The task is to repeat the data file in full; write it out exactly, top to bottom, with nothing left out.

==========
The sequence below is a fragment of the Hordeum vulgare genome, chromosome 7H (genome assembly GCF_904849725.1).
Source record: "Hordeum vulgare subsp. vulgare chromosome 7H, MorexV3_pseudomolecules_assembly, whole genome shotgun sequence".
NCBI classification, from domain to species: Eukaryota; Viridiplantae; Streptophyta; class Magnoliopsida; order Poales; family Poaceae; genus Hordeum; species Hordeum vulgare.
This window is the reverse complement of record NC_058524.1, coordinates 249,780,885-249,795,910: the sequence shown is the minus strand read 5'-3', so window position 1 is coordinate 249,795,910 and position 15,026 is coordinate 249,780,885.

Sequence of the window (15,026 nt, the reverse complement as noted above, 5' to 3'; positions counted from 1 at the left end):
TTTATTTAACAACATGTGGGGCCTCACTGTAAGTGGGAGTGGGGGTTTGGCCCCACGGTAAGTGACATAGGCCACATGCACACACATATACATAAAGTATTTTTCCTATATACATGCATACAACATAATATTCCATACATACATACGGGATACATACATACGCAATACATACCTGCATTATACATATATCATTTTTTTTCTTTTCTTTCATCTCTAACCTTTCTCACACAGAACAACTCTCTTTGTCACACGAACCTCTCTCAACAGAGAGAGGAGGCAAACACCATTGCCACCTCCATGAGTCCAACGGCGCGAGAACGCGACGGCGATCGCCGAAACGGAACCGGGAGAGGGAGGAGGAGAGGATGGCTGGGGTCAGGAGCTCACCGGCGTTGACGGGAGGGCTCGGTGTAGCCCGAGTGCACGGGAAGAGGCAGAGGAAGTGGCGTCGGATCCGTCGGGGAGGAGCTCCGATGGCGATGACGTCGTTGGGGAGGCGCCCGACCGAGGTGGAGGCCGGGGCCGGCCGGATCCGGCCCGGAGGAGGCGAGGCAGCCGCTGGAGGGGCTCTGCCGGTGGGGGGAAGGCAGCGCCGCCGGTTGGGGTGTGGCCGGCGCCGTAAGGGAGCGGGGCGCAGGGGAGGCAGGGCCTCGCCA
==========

The sequence below is a fragment of the Hordeum vulgare genome, chromosome 7H (genome assembly GCF_904849725.1).
Source record: "Hordeum vulgare subsp. vulgare chromosome 7H, MorexV3_pseudomolecules_assembly, whole genome shotgun sequence".
NCBI classification, from domain to species: Eukaryota; Viridiplantae; Streptophyta; class Magnoliopsida; order Poales; family Poaceae; genus Hordeum; species Hordeum vulgare.
This window is the reverse complement of record NC_058524.1, coordinates 249,780,885-249,795,910: the sequence shown is the minus strand read 5'-3', so window position 1 is coordinate 249,795,910 and position 15,026 is coordinate 249,780,885.

Sequence of the window (15,026 nt, the reverse complement as noted above, 5' to 3'; positions counted from 1 at the left end):
TTTATTTAACAACATGTGGGGCCTCACTGTAAGTGGGAGTGGGGGTTTGGCCCCACGGTAAGTGACATAGGCCACATGCACACACATATACATAAAGTATTTTTCCTATATACATGCATACAACATAATATTCCATACATACATACGGGATACATACATACGCAATACATACCTGCATTATACATATATCATTTTTTTTCTTTTCTTTCATCTCTAACCTTTCTCACACAGAACAACTCTCTTTGTCACACGAACCTCTCTCAACAGAGAGAGGAGGCAAACACCATTGCCACCTCCATGAGTCCAACGGCGCGAGAACGCGACGGCGATCGCCGAAACGGAACCGGGAGAGGGAGGAGGAGAGGATGGCTGGGGTCAGGAGCTCACCGGCGTTGACGGGAGGGCTCGGTGTAGCCCGAGTGCACGGGAAGAGGCAGAGGAAGTGGCGTCGGATCCGTCGGGGAGGAGCTCCGATGGCGATGACGTCGTTGGGGAGGCGCCCGACCGAGGTGGAGGCCGGGGCCGGCCGGATCCGGCCCGGAGGAGGCGAGGCAGCCGCTGGAGGGGCTCTGCCGGTGGGGGGAAGGCAGCGCCGCCGGTTGGGGTGTGGCCGGCGCCGTAAGGGAGCGGGGCGCAGGGGAGGCAGGGCCTCGCCA